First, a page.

Ah, leafy greens. And since it’s Passover, potatoes. Together, a savory vegetable dish to round out the holiday menu.
I like this plain and pareve, myself, but if needing to use up leftover chicken, I’d dice up a cupful and add it to the filling.
Or if I needed a dairy dish, I’d add a cup of firm cheese, likewise diced. The tomato sauce agrees with both, while the mashed potatoes bind extra ingredients together.
One of the pleasant things about working with Swiss chard is that you don’t need to soften the leaves in brine or in boiling water, as with grape or cabbage leaves. Just cut off the hard white stems (save them for soup) and roll the flexible green part up once its filled. The packages don’t look tidy and cigar-like, but you can say that the look is rustic.
Swiss Chard Rollups
1 large bunch Swiss Chard – about 8 leaves.
3 medium potatoes, cooked, mashed, and seasoned with salt and pepper
2 medium onions, chopped
3 ripe tomatoes, peeled and chopped coarsely
3 cloves garlic, crushed
juice of 1/2 lemon
1/4 cup water, stock, or dry white wine
1 sprig of thyme, or 1/2 tsp. dried oregano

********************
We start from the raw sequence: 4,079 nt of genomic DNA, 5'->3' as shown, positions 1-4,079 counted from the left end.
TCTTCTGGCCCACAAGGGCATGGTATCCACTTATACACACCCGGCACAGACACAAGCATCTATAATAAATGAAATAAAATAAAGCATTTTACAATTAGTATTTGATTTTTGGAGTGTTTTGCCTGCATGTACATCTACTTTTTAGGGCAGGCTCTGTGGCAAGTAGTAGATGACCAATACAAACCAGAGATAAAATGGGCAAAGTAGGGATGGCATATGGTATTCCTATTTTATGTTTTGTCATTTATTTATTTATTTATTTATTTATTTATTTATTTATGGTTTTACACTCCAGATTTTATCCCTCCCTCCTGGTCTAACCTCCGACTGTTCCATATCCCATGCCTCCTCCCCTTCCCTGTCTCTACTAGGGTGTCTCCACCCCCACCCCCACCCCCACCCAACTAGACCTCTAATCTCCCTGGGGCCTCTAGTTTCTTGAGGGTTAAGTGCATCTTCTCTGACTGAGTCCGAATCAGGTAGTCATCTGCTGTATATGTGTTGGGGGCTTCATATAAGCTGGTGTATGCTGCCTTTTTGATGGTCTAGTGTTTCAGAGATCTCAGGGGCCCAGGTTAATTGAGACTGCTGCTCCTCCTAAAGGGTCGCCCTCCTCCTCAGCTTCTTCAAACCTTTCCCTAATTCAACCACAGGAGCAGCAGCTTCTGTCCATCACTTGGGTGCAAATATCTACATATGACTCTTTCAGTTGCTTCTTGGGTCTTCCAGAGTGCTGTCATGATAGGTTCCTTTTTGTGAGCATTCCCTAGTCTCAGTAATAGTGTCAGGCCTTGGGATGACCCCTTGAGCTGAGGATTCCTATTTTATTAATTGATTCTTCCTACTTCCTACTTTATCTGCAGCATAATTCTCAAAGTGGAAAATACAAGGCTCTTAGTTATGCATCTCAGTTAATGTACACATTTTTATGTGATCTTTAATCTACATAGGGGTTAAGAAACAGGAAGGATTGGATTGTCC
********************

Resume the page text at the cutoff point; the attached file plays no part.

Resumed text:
1 bay leaf
salt and pepper
1. Cover the bottom of a skillet or shallow pan with olive oil. In it, fry the onions till golden. Reserve half of the onions and keep the other half in the skillet, maintaining a medium heat.
2. Add the chopped tomatoes, thyme or oregano, bay leaf and garlic to the skillet. Stir.
3. Add the 1/4 cup water and the lemon juice and stir again. Cover the skillet and let the sauce form over medium-low heat.
4. Add the reserved onions to the mashed potatoes and mix well. Taste for seasoning.
5. Spread a leaf of Swiss chard on a flat surface, shiny side up. Place a tablespoon (or two, if they fit) onto the broad, stem end and roll it up, tucking the sides in as you go. Do this for each leaf. If you have scraps of leaf, you can put them together, fill them, and roll up as if they were one.
6. Place the rolled leaves in the simmering sauce. Cover and cook over medium-low heat for 30 minutes. Check once or twice to make sure the dish isn’t drying out – if it looks as if it might, add a little water (or stock, or wine).
Serve and eat in good health.